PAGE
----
And not desired by established authors or their publishers because it devalues their copyrights and weakens sales in print.

        It will certainly be desired by the consumers who pay less for IP with high value.


      • EricWelch

        Seems like you’re making the case for the DOJ suit since, as they pointed out in their brief, their role is to protect the consumer, not established authors or publishers or any other special interest group including fledgling authors.

      • Amazon will do their level best to make the DoJ look good from the moment the shackles are off until, at least, the moment the trial is over. What happens after that will call for different predictions.

        And what I wrote ignores, just as the DoJ does, the “total cost” of ebook reading, including devices. You saw the news this morning that B&N is reducing the price of its devices in response to the Nexus 7. The previous run of price cuts by Kindle, Nook, and Kobo were all motivated by their competition with each other. And that competition would have been stopped in its tracks two years ago if it hadn’t been for agency.


  • My comment is purely anecdotal, based upon observing myself and number of friends, but I think there’s another factor accounting for the slowing of e-growth, and I haven’t seen it addressed anywhere: that avid readers and early adopters have already repurchased their most critical keeper-books in e-format, and that the less critical backlist can be obtained for free or very low cost as its become promo for frontlist.

    How much of the past years’ ebook sales were due to frontlist, and how much about obtaining backlist in a new format? Does anyone know?

    I’d love to see you address this in a blog post, or if you already have, to point me to the url!

    • I never addressed the point but I think you’re onto something. And there’s a companion point.

      While I’m not sure how many people load up old books on their devices (undoubtedly, *some* do) it is definitely clear from history that people getting their *first* device put lots of books on it right away (which I always presumed was a wish list of unread books, but which you point out might be their old favorites.) When you get a second device, you don’t repeat the experience. That definitely is a factor here.

      In general, new titles sell better than backlist in digital but that doesn’t invalidate your theory.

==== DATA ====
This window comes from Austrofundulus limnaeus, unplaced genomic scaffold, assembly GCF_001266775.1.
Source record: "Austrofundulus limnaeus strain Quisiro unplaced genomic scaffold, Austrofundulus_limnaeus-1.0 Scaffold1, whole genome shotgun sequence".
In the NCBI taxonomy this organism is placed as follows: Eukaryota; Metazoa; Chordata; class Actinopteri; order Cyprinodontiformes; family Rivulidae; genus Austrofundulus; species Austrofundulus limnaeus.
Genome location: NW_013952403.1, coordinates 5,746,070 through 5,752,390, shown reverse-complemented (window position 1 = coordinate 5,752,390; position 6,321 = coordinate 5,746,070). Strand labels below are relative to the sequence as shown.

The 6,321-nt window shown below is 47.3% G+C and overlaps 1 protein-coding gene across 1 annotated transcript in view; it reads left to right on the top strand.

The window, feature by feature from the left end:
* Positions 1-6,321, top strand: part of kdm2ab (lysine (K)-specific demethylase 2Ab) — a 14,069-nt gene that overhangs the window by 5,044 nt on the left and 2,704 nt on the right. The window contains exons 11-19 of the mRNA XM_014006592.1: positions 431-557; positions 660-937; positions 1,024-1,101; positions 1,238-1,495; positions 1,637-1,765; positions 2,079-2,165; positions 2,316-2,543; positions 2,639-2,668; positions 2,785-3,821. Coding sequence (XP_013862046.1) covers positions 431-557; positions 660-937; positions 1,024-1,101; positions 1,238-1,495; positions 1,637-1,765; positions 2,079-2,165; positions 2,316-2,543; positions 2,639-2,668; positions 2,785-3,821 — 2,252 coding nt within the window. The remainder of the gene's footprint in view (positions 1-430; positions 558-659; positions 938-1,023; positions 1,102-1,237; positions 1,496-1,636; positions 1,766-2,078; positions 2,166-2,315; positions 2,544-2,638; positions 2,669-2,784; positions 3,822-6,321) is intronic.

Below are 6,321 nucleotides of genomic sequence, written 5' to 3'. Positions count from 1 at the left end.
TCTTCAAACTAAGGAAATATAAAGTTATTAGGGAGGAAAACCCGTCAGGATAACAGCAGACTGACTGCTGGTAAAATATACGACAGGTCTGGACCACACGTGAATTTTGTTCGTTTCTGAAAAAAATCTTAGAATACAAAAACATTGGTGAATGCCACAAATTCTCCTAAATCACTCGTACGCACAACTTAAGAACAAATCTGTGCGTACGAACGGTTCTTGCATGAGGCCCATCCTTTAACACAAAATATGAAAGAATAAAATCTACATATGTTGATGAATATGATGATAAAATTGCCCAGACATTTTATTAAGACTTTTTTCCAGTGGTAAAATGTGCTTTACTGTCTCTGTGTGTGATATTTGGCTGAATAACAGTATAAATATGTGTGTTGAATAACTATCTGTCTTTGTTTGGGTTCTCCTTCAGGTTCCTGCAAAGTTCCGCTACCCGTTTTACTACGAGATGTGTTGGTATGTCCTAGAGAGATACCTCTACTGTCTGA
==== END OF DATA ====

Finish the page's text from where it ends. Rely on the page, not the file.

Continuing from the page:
• Mike, as an author, I have seen a tremendous impact of free ebooks on ebook sales. When Amazon was working indies to create Pavlov’s dogs (ie: beneficial algorithms to heighten the after-free sales) sales were stronger. After Amazon changed the algorithms (several times), free no longer has the same benefit, but now readers are accustomed to freebies, so they often wait for books to go free rather than purchasing. Amazon knew how to gain a lock on the marketplace and many indie authors are afraid to leave KDP Select because B&N appears to be separating books uploaded through PubIt (segregating indies, perhaps), making sales there slower.

        Ripe landscape for a strong and researched article.

        Thanks for the great post.

      • This is a constantly shiftng landscape, as you have made clear. My beat is what affects publishers more than what affects indie authors. I agree there’s a piece there worth doing, but I’m not the guy to do the research.

  • JoeBob
    • I take it the comment is that if all these books are available from pirates, it could explain the decline in sales?

      I doubt it. But I take the point.


  • EricWelch

    I’m sure you’ve seen this analysis and wondered what you thought of the economics he develops, especially on the last 3 pages.

    • Eric, I would have had a lot more faith in it all if it hadn’t started with this:

      *A simple example can show why. According to Olen Steinhauer, the production cost of an average hardcover printed in a lot of 50,000 and including distribution is around $2.00. If a hardcover by unknown novelist X sells 5,000 copies at $27, the publisher makes $125,000 in marginal profit. If that same novel sells 50,000 copies at $7, the publisher makes $250,000. *

      That’s just wrong, wrong, wrong. It is confusing the RETAIL dollars with the marginal profit. And the idea that there is a fixed marginal cost of production is also wrong, wrong, wrong. In the earlier example, did he assume that they printed 50,000 and sold 5,000 but didn’t have any costs for the 45,000 they didn’t sell?

      Frankly, this paragraph is so starkly incompetent that I not only question the writer, I question the editors. Nobody with a passing knowledge of publishing economics who was awake at the time they were reviewing this should have let it through.

      Will self-published material drag down prices and hurt established publisher margins? Absolutely. No rocket science in that; been saying it for years and publishers all know it.